This Guy Saved His Own Life With a Black-Powder Gun
Russ Chastain 04.24.19
I recently ran across an article by Matthew Allen in which he describes a time and place in which an old-fashioned six-shot cap & ball revolver saved his bacon. Nothing tactical about it; just good old effective firepower.
He begins by describing his early experiences loading and firing such guns, and how he used to carry one everywhere he went.
I carried the only thing I had: a single-action, black-powder revolver. To the post-modern tactical elite, it seems downright ridiculous that someone would seriously invest one’s own life to a cap-and-ball sixgun. Yet I did, and I did so in very conscious manner. I became a student of both Jeff Cooper’s ‘Modern Technique’ and Fairbairn and Applegate’s ‘point shooting,’ trying to gain insight and knowledge from both. I began applying those lessons…
…as time wore on, it was Pietta’s copy of the Colt 1862 Police in .36 caliber that I shot the best, and that gun traveled with me the most. I worked the guns two handed and single handed. Aimed fire and pointed. With their rudimentary sights, I could hit a soda can at 50 yards on good days.
His typical carry rig was not exotic.
Around my waist, I wore a WWII-surplus web belt. Hanging off of it was… a cut down Triple-K western leather holster, [with] my .36 cap-and-ball revolver.
And then one day, Matthew went fishing in a remote area on the banks of the Missouri River. And he met a guy there.
Coming close to what I considered the worst part of the trail, I looked up and saw a guy in his twenties navigating the path coming towards me. Faded jeans, long tangle of blond hair, no shirt, sunglasses in place and a backpack of empty beer cans. He looked like something straight out of the ‘70s… he stopped and gave me a half-drunken smile and stuck out his hand, introducing himself.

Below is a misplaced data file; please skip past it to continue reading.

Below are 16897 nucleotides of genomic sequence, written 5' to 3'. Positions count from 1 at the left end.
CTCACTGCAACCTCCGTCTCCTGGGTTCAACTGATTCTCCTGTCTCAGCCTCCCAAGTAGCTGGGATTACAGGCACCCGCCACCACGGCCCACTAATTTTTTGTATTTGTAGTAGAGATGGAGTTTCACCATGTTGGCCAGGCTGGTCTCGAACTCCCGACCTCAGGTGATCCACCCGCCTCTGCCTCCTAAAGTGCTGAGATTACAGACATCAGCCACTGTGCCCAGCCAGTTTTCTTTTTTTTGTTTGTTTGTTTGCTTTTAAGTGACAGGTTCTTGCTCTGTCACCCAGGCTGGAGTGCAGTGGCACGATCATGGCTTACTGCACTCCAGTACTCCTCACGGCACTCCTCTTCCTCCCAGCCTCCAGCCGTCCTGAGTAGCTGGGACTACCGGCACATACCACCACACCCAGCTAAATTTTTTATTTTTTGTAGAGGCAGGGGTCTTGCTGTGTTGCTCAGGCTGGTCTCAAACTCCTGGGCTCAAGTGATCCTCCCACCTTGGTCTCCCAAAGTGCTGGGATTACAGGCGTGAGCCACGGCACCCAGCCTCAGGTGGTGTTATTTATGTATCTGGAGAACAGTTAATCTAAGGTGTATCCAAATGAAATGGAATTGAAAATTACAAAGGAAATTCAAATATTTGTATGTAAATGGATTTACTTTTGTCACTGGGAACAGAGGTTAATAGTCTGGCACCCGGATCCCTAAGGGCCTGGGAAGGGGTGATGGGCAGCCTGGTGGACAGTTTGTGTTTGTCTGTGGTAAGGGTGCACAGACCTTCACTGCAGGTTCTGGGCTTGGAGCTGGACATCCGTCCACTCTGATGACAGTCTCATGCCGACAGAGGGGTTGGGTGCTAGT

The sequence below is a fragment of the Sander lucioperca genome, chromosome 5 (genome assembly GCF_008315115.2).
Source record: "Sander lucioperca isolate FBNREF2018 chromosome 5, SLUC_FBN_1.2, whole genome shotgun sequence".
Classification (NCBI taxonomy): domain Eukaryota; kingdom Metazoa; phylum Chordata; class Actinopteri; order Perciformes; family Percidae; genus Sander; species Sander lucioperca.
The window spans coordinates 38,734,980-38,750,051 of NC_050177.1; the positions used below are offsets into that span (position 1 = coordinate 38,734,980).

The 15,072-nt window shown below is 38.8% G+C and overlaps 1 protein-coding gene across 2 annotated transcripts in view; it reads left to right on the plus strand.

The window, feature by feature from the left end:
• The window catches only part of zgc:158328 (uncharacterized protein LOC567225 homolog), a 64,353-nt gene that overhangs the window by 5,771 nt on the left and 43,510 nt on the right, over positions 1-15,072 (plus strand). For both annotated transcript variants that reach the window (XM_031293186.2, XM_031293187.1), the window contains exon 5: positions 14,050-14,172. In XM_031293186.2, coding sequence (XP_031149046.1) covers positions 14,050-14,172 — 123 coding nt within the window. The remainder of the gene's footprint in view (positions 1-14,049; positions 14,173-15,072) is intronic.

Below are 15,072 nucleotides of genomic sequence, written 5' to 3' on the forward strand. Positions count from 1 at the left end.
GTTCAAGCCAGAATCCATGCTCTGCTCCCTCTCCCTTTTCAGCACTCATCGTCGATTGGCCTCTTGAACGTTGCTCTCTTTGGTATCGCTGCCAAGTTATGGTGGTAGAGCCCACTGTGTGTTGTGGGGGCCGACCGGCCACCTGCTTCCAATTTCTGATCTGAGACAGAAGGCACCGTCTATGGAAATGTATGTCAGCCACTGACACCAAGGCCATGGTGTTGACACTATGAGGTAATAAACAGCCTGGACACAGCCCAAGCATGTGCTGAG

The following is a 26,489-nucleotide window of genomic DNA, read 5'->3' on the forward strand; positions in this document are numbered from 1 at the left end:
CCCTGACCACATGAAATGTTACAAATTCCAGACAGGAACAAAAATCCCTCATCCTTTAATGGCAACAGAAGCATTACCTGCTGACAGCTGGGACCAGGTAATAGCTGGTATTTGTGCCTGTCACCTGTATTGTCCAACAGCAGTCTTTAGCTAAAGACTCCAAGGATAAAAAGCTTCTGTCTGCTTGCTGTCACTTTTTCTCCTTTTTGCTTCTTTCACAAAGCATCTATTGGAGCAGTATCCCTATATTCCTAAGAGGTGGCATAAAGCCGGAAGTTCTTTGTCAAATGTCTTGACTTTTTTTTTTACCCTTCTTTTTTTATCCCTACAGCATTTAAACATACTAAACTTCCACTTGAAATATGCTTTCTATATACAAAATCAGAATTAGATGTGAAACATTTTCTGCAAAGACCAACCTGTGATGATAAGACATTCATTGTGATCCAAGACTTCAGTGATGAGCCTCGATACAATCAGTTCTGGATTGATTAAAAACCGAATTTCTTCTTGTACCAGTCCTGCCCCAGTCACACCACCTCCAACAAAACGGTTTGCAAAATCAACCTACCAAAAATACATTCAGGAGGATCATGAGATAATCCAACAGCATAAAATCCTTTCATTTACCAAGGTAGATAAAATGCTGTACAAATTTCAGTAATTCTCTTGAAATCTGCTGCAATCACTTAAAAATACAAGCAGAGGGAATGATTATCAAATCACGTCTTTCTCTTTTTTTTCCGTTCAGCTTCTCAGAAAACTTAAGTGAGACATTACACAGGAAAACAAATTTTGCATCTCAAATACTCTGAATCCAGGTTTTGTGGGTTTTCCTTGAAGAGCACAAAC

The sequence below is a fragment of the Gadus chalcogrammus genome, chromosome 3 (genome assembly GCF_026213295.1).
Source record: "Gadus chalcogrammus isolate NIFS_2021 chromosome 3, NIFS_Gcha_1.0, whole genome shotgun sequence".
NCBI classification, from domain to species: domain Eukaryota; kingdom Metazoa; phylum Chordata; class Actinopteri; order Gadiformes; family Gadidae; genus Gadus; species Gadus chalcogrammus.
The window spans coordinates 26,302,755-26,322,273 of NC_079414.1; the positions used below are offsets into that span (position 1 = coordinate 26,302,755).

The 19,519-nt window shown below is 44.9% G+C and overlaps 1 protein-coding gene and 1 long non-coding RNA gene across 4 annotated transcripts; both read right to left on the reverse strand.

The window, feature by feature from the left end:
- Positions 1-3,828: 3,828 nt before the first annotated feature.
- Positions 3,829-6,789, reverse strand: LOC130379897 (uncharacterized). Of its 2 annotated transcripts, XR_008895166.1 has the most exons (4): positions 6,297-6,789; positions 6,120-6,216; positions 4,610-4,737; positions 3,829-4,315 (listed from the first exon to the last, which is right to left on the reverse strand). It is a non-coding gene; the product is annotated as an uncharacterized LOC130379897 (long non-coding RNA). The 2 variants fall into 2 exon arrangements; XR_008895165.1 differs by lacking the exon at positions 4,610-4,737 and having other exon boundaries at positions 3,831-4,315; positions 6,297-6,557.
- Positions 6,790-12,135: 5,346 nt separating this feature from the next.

I don’t recall his name, but I remember introducing myself as Joe. ‘Hey nice to meet you, Joe. You out hiking by yourself?’ ‘Fishing,’ I said. He and I stood quartering each other, ‘Nice, man. Nice. Good day for it.’ He was looking all around for a moment when he looked back at me. The entire situation felt off. I remember not liking how I was standing, not liking how little trail there was and not liking the conversation I was in. There wasn’t more than a couple of feet between he and I, and everything felt wrong.
It was about that same moment when he flashed a sinister, unfriendly smile and turned to fully face me. In his right hand, out of its sheath, was a cheap survival knife. I saw a bulbous compass on the hilt and a black blade with the saw teeth across the spine. It was down alongside his leg, and he turned to make sure that I saw it. I looked from the knife and locked eyes with him.
I rolled my shoulder back, pushing the bottom part of my fishing vest out of the way, my hand wrapped around the butt of the black-powder revolver and locked. I figured that the situation was just as bad for him as it was for me and that I could at best get off two shots into center mass before we both went into the water.
The knife-wielder saw the movement, saw the gun, and walked away.
‘Well… take care, Joe!’ he said as he moved past me on the trail. As he walked off, I saw him slide the knife into its sheath in the back pocket of his jeans. There had been no misunderstanding on my part. He had drawn that knife deliberately and with purpose. The knife in hand was obvious enough, but it was the act of him re-sheathing it that still gives me the chills.
I’d say the moral of this story is that any gun is better than no gun when you need to put your hands on a gun. And as my daddy used to say, “It’s better to have it and not need it than need it and not have it.”
I’m glad Mr. Allen had it.